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  • br DLS studies were conducted to


    DLS studies were conducted to obtain the mean particle size and surface charge of the Coleus aromaticus extract-mediated CuO NPs. Fig. 4A shows the size distribution of the CuO NPs; a mean particle size of 33 nm was observed, and the size distribution was in agreement with the TEM results. The surface zeta potential of the CuO NPs is known to be −25.0 mV, signifying the colloidal stability of the biosynthesized CuO NPs using Coleus aromaticus extract polyphenols (Fig. 4B). This negative zeta potential may be due to the adsorption of Coleus ar-omaticus extract biomolecules onto CuO NPs. Additionally, this negative surface charge may generate strong electrostatic repulsive forces among the CuO NPs, resulting in stable CuO NPs through reduced aggregation [24].
    FT-IR studies were conducted to investigate possible functional groups existing on the surface of the CuO NPs. The FT-IR results showed the existence of major ABT-263 bands at 630, 1076, 1620 and 3428 cm−1 (Fig. 5); these absorption bands were due to the strong stretching vibrations of the OeH group (3428 cm−1), the tertiary al-cohol group (1620 cm−1) and the carboxylic –CeOeC stretching groups (1076 cm−1), indicating capping of polyphenolic constituents of Coleus aromaticus extract on the NP surface. Furthermore, the existence of an absorption band at 630 cm−1 corresponding to CueO stretching indicated the formation of CuO NPs. The FT-IR and zeta potential analysis results indicate the stabilization of bioconstituents of Coleus aromaticus extract on CuO NPs surfaces.
    Aptamer conjugation onto the CuO NPs surface was studied using fluorescence microscopy. From Fig. 6, the existence of a fluorescent green color in the micrograph indicates the successful conjugation of the aptamer onto the CuO NPs. In contrast, NPs that were not func-tionalized with the aptamer showed no fluorescent green color in the micrograph.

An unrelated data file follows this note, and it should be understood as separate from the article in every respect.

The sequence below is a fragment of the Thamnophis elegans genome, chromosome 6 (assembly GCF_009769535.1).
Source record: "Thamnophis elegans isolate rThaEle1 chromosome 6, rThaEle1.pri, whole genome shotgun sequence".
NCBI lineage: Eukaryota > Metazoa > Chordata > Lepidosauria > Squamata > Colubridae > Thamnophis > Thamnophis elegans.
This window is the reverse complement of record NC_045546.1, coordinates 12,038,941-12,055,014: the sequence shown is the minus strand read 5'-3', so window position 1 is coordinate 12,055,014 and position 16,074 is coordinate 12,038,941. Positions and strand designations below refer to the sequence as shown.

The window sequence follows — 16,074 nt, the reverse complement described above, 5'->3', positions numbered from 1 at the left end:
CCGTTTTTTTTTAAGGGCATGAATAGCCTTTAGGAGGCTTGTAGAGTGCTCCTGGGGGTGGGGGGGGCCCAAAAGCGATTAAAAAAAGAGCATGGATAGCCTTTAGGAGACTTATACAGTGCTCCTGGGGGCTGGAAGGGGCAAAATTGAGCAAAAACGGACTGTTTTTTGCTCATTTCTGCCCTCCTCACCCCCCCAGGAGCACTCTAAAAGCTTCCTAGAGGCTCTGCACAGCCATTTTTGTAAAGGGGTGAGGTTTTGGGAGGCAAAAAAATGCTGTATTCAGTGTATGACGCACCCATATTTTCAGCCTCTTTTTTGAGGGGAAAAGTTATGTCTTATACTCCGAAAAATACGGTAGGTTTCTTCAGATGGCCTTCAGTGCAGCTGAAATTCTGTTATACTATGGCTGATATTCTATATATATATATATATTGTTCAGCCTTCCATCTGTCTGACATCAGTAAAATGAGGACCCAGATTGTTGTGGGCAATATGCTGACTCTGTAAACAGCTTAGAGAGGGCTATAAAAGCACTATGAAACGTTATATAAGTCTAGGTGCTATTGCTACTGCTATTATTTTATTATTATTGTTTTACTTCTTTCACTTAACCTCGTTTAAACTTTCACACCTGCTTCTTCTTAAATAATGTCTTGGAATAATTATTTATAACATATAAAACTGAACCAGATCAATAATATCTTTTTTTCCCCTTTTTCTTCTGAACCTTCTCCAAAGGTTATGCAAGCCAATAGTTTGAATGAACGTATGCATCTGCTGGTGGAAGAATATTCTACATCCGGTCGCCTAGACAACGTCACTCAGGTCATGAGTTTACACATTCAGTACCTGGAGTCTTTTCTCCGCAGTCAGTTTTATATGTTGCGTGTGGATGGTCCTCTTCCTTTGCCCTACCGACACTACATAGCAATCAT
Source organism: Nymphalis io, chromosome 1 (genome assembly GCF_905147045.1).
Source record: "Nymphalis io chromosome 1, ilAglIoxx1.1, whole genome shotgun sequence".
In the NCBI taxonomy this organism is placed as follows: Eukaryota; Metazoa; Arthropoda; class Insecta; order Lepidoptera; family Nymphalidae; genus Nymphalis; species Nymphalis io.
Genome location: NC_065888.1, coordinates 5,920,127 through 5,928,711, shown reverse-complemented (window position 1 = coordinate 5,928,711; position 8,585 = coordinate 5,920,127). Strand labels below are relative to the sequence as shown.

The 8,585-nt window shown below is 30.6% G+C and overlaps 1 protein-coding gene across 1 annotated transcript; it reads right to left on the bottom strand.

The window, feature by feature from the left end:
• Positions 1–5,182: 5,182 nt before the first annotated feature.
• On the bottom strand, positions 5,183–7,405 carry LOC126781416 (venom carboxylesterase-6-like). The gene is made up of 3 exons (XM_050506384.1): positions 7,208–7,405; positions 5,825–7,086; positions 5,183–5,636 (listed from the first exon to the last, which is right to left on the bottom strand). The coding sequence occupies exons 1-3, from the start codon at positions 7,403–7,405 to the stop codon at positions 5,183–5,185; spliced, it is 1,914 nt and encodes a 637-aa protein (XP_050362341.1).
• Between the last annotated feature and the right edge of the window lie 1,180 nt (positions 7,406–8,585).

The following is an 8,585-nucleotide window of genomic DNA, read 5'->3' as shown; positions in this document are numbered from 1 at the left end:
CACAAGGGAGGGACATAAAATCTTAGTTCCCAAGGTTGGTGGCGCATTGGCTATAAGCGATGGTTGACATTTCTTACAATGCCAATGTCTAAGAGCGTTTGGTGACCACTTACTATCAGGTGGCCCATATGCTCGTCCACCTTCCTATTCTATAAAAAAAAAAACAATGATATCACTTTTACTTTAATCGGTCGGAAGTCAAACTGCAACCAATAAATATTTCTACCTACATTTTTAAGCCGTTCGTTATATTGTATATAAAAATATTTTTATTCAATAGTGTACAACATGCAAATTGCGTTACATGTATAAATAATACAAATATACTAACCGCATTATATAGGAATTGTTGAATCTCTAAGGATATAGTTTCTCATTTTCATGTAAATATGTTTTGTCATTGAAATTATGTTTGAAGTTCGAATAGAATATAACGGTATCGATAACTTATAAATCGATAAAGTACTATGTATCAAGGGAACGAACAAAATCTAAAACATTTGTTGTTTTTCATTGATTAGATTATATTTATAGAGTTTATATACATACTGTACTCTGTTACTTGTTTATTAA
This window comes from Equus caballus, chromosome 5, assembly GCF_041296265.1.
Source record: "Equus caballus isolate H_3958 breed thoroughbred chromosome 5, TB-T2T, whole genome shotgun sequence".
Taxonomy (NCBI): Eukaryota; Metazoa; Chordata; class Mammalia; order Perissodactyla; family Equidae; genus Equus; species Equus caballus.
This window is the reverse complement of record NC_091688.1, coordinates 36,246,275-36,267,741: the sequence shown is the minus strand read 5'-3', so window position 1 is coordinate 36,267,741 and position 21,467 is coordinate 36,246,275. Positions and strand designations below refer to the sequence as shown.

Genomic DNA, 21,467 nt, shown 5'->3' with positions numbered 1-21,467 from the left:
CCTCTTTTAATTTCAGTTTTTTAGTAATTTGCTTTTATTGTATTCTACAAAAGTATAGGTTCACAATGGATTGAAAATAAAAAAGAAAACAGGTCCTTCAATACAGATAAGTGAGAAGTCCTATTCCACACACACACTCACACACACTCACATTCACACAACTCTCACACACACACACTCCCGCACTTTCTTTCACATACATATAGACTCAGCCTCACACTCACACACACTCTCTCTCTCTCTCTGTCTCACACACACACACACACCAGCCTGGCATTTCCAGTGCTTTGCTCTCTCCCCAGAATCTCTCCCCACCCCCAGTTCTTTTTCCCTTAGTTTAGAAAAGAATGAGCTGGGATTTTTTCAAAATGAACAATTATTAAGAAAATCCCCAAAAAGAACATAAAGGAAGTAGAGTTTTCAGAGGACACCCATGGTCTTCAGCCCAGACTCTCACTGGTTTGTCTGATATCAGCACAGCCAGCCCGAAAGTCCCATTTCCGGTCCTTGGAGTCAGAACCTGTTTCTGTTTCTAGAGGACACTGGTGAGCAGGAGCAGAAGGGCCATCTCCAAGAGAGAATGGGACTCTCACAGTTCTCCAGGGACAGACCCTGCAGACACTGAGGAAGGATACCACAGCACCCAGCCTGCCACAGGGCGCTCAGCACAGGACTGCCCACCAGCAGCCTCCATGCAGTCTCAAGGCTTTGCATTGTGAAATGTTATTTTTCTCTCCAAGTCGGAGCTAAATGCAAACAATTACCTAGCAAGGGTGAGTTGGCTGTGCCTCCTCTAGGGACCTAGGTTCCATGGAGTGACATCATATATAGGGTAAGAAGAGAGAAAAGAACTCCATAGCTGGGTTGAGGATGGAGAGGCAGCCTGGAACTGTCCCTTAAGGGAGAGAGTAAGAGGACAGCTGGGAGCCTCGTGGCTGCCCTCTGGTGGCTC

3.1. In-vitro cytotoxicity of CuO NPs
    The cytotoxicity of the prepared CuO NPs was evaluated by con-ducting an MTT cell viability assay. A549 cell lines derived from lung carcinoma were incubated with CuO NPs of different concentrations: 0.05, 0.1 and 0.2 mg mL−1. After incubation for 24 h with CuO NPs, the cell viabilities of A549 cells were found to be more than 85% for the
    Fig. 10. Fluorescence images representing the interaction of FITC-MUC1 aptamer-conjugated CuO NPs with the cell membrane after 2-h incubation. (A) Aptamer-FITC (B) AlexaFluor-555-labeled wheat germ agglutinin (WGA-AF-555) (C) DAPI (D) Merged.
    three NP concentrations (Fig. 7), demonstrating the biocompatible nature of prepared CuO NPs, and their low toxicity. The biocompat-ibility of the prepared CuO NPs may be due to the capped polyphenolic constituents on the NP surfaces.
    3.2. In-vitro release study of miRNA
    3.3. Cellular uptake of aptamer-conjugated NPs
    The uptake of aptamer-conjugated NPs was studied using fluores-cence microscopy and flow cytometry. From Fig. 9, the internalization of MUC1 aptamer-conjugated siGLOFAM-loaded CuO NPs in lung cancer (A549) cells is possibly greater (P#0.001) in noninhibited cells compared to cells pretreated with MUC1 aptamer. The interaction of FITC-MUC1 aptamer-conjugated CuO NPs with the cell membrane of A549 cells was studied using fluorescence microscopy. Fig. 10 shows the existence of green colored FITC-MUC1 aptamer-conjugated CuO ABT-263 NPs on the cell membrane and the cytosol of lung cancer cells (A549) after incubation for 2 h. Cell membranes were stained with WGA-AF-555 (red color) to enable the identification of cell boundaries. The ex-istence of both red and green colors on the cell membrane of A549 cells indicates the interaction between the cell membrane and FITC-MUC1 aptamer-conjugated CuO NPs.
    4. Conclusions
    Here, we report a low-cost, facile and eco-friendly strategy for biofabrication of CuO NPs using Coleus aromaticus extract. The CuO NPs were conjugated with MUC1 aptamer and used for in-vitro delivery of microRNA29b to lung cancer cells. The results show that this delivery system can effectively deliver miRNAs to cancer cells, with superior performance compared to the traditionally used transfection agents, thus acting as an efficient platform for intracellular miRNAs delivery and improving therapeutic outcomes for lung cancer.
    This work was supported by The National Natural Science Foundation of China (No. 81372567) Grant [2013]163 from the Key Laboratory of Malignant Tumor Molecular Mechanisms, and the Translational Medicine of Guangzhou Bureau of Science and Information Technology; Grant KLB09001 from the Key Laboratory of Malignant Tumor Gene Regulation and Target Therapy of Guangdong Higher Education Institutes.